For invigorating outdoor fun, the company Channel Adventure is based right in Minehead and caters to a big choice of water activities.
Two favourites are stand-up kayaking, paddleboarding, either by river or on the Bristol Channel.
For both activities you can join introductory “Give it a Go” sessions, get more advanced tuition or take part in tours along the River Tone or looking back at Exmoor’s hills from the sea.
There’s also coasteering, when you put on neoprene and safety gear and scramble around rugged coastline, and open water swimming adventures in the channel, with a qualified instructor and wetsuit.
14. Holnicote Estate
Four miles into Exmoor from Minehead is the Holnicote Estate, with 12,000 acres of countryside maintained by the National Trust.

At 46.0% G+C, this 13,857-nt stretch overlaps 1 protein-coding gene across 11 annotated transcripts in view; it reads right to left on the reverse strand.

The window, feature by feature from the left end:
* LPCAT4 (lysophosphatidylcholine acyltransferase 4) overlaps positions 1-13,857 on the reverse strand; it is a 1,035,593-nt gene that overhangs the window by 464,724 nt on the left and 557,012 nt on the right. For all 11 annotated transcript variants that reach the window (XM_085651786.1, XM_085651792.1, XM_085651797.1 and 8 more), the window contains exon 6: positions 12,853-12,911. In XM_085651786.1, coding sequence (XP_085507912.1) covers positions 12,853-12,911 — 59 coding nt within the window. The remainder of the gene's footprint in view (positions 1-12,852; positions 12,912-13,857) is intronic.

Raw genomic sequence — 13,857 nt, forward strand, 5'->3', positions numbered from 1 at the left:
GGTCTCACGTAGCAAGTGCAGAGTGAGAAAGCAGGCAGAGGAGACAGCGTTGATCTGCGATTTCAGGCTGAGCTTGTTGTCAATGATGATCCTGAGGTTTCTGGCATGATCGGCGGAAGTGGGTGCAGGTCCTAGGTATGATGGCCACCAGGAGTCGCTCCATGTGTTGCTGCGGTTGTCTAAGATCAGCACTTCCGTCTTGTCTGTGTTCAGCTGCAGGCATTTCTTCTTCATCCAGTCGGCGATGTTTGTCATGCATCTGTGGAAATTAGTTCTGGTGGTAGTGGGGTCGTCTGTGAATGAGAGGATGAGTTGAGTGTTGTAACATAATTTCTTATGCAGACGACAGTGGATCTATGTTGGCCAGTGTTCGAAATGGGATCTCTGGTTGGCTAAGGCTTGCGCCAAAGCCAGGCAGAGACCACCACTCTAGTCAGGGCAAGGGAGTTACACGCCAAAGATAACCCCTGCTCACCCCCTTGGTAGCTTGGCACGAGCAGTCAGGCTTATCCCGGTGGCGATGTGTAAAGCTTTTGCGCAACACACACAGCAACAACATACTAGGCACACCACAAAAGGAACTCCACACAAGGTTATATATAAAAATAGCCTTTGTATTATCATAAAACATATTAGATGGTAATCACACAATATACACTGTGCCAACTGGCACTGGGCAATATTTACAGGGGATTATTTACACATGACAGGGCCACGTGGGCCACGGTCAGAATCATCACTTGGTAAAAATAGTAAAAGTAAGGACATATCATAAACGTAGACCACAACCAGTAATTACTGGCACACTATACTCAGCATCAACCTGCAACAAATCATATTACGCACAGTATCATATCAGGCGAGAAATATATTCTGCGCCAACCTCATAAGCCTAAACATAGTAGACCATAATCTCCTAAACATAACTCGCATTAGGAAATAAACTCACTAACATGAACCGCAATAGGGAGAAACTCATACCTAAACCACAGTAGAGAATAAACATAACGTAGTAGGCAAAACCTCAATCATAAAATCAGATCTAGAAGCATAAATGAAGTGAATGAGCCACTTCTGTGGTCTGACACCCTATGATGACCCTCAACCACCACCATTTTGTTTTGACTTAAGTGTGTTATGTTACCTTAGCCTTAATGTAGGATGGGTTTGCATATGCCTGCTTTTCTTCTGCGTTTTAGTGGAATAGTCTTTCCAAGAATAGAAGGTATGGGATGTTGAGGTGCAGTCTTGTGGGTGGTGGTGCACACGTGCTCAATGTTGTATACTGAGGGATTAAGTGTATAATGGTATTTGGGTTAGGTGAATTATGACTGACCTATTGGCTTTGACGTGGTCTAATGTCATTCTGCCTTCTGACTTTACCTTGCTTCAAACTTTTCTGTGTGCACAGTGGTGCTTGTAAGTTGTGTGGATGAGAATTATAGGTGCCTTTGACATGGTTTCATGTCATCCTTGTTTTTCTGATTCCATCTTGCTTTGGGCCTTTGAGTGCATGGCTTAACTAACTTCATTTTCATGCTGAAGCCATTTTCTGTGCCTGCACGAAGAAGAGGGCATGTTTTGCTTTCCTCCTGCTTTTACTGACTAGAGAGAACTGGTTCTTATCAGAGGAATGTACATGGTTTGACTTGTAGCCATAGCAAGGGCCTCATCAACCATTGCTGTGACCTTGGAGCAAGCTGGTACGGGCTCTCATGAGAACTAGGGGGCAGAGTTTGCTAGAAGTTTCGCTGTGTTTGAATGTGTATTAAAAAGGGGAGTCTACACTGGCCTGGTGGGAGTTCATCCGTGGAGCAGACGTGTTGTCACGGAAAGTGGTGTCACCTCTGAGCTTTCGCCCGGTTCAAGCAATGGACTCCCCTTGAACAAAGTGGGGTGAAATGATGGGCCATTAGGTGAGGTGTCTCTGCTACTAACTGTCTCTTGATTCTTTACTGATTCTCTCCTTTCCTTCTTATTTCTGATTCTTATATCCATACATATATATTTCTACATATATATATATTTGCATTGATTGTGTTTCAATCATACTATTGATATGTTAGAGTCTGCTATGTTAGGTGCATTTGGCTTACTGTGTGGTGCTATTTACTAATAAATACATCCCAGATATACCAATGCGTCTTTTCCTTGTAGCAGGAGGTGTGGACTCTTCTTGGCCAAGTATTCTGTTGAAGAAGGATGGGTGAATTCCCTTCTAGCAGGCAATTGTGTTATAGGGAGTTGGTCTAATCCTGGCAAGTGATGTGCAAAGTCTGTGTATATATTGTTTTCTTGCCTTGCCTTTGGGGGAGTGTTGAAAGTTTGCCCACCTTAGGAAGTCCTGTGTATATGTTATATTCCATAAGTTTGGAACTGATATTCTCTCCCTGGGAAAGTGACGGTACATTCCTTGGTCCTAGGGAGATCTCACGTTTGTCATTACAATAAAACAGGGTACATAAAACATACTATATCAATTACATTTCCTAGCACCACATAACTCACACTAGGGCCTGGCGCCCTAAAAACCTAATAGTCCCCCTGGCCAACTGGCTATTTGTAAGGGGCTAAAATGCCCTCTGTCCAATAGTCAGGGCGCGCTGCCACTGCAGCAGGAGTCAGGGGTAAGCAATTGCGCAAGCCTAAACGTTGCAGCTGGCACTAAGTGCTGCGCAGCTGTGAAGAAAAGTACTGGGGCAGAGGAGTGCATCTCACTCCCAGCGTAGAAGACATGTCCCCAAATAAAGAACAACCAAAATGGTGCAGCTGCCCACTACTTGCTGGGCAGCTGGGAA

This comprises a whole tapestry of environments, from challenging hills to moorland, ancient woods, beaches and villages.
Dunkery Beacon, the highest summit in Exmoor, has Iron Age earthworks on its slopes distant vistas over the Bristol Channel and into Wales.
Separated from the hill by a bucolic valley is Selworthy, a picture perfect village with a Grade I-listed church from the 15th-century, thatched cottages and a tearoom.
At Bossington Beach are fragments of old kilns and WWII defences, while the tidal pools draw waders and waterfowl like shelducks, curlews and little egrets.
Golfers will feel at home in Minehead, as on the eastern edge of town is the highly rated Minehead and Somerset Golf Course.
This 18-hole par 72 has links and parkland framed by the sea and the steep wooded slopes of the Brendon Hills.
The course has been around since 1882, when it was founded by a Scottish physician, Dr Clark.
As with the best links courses, you’ll have to contend with some healthy gusts blowing off the Bristol Channel.